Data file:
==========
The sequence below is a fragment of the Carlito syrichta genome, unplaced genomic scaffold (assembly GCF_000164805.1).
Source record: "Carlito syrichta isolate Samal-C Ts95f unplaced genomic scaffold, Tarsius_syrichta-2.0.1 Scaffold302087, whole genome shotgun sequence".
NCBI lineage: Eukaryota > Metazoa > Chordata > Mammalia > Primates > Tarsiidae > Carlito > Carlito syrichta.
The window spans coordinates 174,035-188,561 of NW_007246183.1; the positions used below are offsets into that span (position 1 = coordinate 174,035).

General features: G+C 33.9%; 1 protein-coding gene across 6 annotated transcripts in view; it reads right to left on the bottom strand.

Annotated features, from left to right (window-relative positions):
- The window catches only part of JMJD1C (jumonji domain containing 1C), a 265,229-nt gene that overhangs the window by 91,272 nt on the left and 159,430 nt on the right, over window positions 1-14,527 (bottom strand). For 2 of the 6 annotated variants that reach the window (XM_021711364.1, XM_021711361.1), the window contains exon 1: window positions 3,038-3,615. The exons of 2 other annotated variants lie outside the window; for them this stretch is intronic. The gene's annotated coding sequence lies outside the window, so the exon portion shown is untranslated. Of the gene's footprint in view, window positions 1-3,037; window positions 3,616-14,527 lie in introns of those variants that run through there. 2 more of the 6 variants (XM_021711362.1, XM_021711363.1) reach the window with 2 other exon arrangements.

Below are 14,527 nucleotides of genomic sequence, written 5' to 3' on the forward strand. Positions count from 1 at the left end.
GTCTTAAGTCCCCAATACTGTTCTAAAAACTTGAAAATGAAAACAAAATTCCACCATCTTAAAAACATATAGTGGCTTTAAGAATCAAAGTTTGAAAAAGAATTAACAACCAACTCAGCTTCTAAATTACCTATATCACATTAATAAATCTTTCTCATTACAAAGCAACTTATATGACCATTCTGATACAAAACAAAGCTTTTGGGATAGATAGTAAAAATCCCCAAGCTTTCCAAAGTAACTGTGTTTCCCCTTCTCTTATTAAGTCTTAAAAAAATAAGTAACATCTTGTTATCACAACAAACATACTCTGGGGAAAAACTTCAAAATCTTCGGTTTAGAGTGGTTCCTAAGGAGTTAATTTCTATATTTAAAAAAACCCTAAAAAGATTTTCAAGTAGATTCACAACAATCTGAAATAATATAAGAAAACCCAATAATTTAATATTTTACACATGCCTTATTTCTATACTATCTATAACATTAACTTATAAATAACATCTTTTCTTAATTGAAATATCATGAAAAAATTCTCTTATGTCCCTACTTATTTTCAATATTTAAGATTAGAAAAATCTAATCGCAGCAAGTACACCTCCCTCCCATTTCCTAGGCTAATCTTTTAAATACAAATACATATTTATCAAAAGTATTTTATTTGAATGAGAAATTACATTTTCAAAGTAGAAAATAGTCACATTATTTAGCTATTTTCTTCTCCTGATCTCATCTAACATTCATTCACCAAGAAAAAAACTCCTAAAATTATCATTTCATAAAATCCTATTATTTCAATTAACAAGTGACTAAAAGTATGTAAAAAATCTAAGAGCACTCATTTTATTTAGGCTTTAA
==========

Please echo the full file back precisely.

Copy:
The sequence below is a fragment of the Carlito syrichta genome, unplaced genomic scaffold (assembly GCF_000164805.1).
Source record: "Carlito syrichta isolate Samal-C Ts95f unplaced genomic scaffold, Tarsius_syrichta-2.0.1 Scaffold302087, whole genome shotgun sequence".
NCBI lineage: Eukaryota > Metazoa > Chordata > Mammalia > Primates > Tarsiidae > Carlito > Carlito syrichta.
The window spans coordinates 174,035-188,561 of NW_007246183.1; the positions used below are offsets into that span (position 1 = coordinate 174,035).

General features: G+C 33.9%; 1 protein-coding gene across 6 annotated transcripts in view; it reads right to left on the bottom strand.

Annotated features, from left to right (window-relative positions):
- The window catches only part of JMJD1C (jumonji domain containing 1C), a 265,229-nt gene that overhangs the window by 91,272 nt on the left and 159,430 nt on the right, over window positions 1-14,527 (bottom strand). For 2 of the 6 annotated variants that reach the window (XM_021711364.1, XM_021711361.1), the window contains exon 1: window positions 3,038-3,615. The exons of 2 other annotated variants lie outside the window; for them this stretch is intronic. The gene's annotated coding sequence lies outside the window, so the exon portion shown is untranslated. Of the gene's footprint in view, window positions 1-3,037; window positions 3,616-14,527 lie in introns of those variants that run through there. 2 more of the 6 variants (XM_021711362.1, XM_021711363.1) reach the window with 2 other exon arrangements.

Below are 14,527 nucleotides of genomic sequence, written 5' to 3' on the forward strand. Positions count from 1 at the left end.
GTCTTAAGTCCCCAATACTGTTCTAAAAACTTGAAAATGAAAACAAAATTCCACCATCTTAAAAACATATAGTGGCTTTAAGAATCAAAGTTTGAAAAAGAATTAACAACCAACTCAGCTTCTAAATTACCTATATCACATTAATAAATCTTTCTCATTACAAAGCAACTTATATGACCATTCTGATACAAAACAAAGCTTTTGGGATAGATAGTAAAAATCCCCAAGCTTTCCAAAGTAACTGTGTTTCCCCTTCTCTTATTAAGTCTTAAAAAAATAAGTAACATCTTGTTATCACAACAAACATACTCTGGGGAAAAACTTCAAAATCTTCGGTTTAGAGTGGTTCCTAAGGAGTTAATTTCTATATTTAAAAAAACCCTAAAAAGATTTTCAAGTAGATTCACAACAATCTGAAATAATATAAGAAAACCCAATAATTTAATATTTTACACATGCCTTATTTCTATACTATCTATAACATTAACTTATAAATAACATCTTTTCTTAATTGAAATATCATGAAAAAATTCTCTTATGTCCCTACTTATTTTCAATATTTAAGATTAGAAAAATCTAATCGCAGCAAGTACACCTCCCTCCCATTTCCTAGGCTAATCTTTTAAATACAAATACATATTTATCAAAAGTATTTTATTTGAATGAGAAATTACATTTTCAAAGTAGAAAATAGTCACATTATTTAGCTATTTTCTTCTCCTGATCTCATCTAACATTCATTCACCAAGAAAAAAACTCCTAAAATTATCATTTCATAAAATCCTATTATTTCAATTAACAAGTGACTAAAAGTATGTAAAAAATCTAAGAGCACTCATTTTATTTAGGCTTTAA